For those of you who don’t know, Junior’s is a bakery near the Fulton Mall in downtown Brooklyn. My relatives swear by it, although I don’t quite grok their enthusiasm. Still, it’s pretty good.
And it’s closing, but not for good. Rather, they’re going to build a tall residential building! Yes, it will be a luxury development, but that’s all right: rich people will live there instead of bidding up lower-quality but well-located existing housing. Then the restaurant will reopen on the ground floor.
All good! Well, there’s a fly in the ointment, which is that the city, idiotically, puts in an as-right height cap in that area of 20 stories. Fortunately, in New York nearby properties can sell their unused air rights to allow for buildings to exceed the cap. J.P. Morgan owns a two-story landmarked building nearby and is willing to sell its rights. The end result? The building could go up to 50 floors, which is around the point where high-rises stop being economical and become pure prestige projects.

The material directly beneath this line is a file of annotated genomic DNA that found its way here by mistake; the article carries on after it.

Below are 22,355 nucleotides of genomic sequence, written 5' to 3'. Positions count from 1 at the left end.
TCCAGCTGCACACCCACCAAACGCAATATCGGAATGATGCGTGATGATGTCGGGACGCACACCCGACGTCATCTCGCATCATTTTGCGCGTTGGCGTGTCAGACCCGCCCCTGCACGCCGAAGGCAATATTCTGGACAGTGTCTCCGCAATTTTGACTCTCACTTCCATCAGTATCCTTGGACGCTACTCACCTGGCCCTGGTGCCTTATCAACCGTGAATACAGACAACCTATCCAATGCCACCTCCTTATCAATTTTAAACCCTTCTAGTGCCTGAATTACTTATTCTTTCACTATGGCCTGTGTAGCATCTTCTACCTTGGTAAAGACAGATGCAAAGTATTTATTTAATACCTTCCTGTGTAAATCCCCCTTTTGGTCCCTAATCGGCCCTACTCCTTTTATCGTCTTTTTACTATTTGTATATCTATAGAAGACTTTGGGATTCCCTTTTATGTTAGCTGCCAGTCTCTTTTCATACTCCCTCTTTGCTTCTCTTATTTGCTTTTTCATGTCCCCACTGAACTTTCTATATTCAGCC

Only not to these pendejos, who are bad for Brooklyn and bad for America. Brooklyn Magazine is bad.
Gah. Don’t ask me, I tell people I’m from New Jersey these days.
Honestly, though, it isn’t the hipsters. It’s everyone. In 2005, Bloomberg downzoned the part of Brooklyn that Tony Manero would still find familiar. And that came after a 1978 downzoning that already made no sense, insuring only that “white flight” from the declining parts of the city would wind up in the suburbs. It is true that he allowed residential development in industrial areas, but his mayoralty can be blamed for allowing the current housing crisis to develop. Details here.
Still, the mayor was not approving changes in a vacuum. Consider my cousin Ray, who lives in Brooklyn and is not remotely hipsterish. He opposes tall buildings that you can’t possibly see from Midwood, let alone ones in Midwood.
And the madness continues.